Opioid-free surgery program initiated by Intermountain Healthcare
SALT LAKE CITY — In a continued effort to reduce opioid prescriptions, Intermountain Healthcare is the first healthcare system in Utah to establish an opioid-free surgery program for patients interested in alternative pain control methods.
The opioid-free surgery program may be requested by patients at Intermountain hospitals in Utah and Idaho.
As part of a pilot project, the new program was tested for three months in which physicians used non-addictive and less addictive pain management alternatives for patients going through surgery.
The benefits of this program included a reduction in the average length of hospital stays, and a reduction in post-surgical complications, and a lower potential risk of opioid addiction. Also, patients reported overall lower pain levels.
The opioid-free surgery program has been met with very positive feedback from patients.
Dr. William Shakespeare says previously before the program, they would give patients some pills before surgery and more after. Now they are trying more targeted nerve blockers during surgery, and anti-inflammatory and non-narcotic medications instead.
“In some cases, such as heart surgery, opioid-free surgery wouldn’t be an option. In all cases where opioid-free surgery is appropriate, it requires a willing surgeon and anesthesiologist, a compatible procedure, and above all a patient who wants an alternative approach and is motivated to follow an opioid-free operative course. It’s definitely a team approach” he said.
How the Opioid-free program works:
– Educate the patient and their families so they have a clear understanding of the risks of opioids and expectations about pain management post-surgery.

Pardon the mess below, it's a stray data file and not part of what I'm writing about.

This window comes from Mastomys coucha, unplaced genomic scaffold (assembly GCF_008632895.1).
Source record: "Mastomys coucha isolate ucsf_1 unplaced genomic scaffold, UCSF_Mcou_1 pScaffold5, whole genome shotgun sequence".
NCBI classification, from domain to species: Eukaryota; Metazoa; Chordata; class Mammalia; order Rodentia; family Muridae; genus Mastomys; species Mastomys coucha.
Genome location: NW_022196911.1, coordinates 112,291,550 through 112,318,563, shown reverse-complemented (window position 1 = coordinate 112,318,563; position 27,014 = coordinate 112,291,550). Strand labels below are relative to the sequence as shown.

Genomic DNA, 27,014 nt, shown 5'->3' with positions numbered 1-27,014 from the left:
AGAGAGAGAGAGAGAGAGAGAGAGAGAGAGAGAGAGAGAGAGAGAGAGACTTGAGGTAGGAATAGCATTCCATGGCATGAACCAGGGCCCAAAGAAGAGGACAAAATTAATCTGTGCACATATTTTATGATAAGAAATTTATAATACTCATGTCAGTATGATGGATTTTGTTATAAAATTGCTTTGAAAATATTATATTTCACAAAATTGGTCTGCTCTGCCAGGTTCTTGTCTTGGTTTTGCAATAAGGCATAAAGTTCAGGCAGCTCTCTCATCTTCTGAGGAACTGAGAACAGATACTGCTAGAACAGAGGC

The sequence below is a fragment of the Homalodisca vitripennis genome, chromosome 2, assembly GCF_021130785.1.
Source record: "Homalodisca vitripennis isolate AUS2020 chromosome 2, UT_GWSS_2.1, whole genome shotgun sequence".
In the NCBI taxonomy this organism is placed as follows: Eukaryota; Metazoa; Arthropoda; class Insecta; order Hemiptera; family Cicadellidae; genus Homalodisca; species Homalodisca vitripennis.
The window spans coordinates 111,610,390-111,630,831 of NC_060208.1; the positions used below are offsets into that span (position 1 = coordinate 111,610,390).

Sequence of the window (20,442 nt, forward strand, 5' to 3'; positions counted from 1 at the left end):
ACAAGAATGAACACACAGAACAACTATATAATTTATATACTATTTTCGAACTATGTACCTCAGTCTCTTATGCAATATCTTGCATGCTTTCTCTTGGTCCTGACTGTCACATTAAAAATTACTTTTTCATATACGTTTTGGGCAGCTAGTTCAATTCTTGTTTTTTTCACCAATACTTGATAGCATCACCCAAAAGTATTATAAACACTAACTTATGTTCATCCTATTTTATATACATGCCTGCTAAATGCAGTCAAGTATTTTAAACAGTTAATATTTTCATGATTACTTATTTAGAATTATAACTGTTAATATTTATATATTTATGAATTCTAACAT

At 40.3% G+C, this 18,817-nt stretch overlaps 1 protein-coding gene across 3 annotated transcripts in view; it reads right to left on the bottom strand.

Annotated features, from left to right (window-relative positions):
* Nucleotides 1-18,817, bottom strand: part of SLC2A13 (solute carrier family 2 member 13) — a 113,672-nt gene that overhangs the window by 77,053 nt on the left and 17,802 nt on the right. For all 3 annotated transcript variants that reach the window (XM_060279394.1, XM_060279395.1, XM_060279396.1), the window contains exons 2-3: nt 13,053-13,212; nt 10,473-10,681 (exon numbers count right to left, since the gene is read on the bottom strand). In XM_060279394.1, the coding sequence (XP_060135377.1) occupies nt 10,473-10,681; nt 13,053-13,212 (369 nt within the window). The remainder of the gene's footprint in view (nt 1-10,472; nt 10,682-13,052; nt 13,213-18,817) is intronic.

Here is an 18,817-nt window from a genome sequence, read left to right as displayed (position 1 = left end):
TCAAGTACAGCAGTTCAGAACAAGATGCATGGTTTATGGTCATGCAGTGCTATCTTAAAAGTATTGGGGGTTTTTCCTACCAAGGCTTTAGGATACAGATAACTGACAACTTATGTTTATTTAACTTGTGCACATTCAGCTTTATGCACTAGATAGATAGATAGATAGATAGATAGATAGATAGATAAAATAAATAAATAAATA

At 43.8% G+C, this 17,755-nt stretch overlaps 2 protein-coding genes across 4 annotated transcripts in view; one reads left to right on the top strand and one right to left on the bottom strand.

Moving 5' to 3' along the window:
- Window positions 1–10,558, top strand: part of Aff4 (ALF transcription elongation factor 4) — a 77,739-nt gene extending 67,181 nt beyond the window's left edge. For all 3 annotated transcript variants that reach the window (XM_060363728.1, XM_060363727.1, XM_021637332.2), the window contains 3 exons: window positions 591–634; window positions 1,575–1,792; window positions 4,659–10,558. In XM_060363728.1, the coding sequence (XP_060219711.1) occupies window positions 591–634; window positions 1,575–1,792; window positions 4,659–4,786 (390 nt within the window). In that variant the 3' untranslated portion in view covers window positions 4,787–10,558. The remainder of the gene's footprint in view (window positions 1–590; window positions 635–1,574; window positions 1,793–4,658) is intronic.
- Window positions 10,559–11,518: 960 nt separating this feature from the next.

– Have a patient start taking Tylenol the night before they come in for surgery.
– When patients are in the preoperative area, give them a combination of non-narcotic medications, like another dose of Tylenol, an anti-inflammatory drug like Celebrex, and a nerve-modifying agent.
– Use regional anesthesia such as nerve blocks and/or spinal-epidural anesthesia.
– Use non-opioid pain medicines such as Dexmedetomidine, Ketamine, Dexamethasone, Esmolol, and other agents that have been shown to decrease postoperative pain.
– Use long-acting anesthetics.
– Use a pain pump. This is where a catheter is placed at the affected nerve site during surgery. Patients then take the device home and when needed can pump medication directly into the painful area.
– Train patients in alternative pain management techniques, such as mindful breathing, focus management, and yoga exercises that can help them prepare for surgery and the recovery process.
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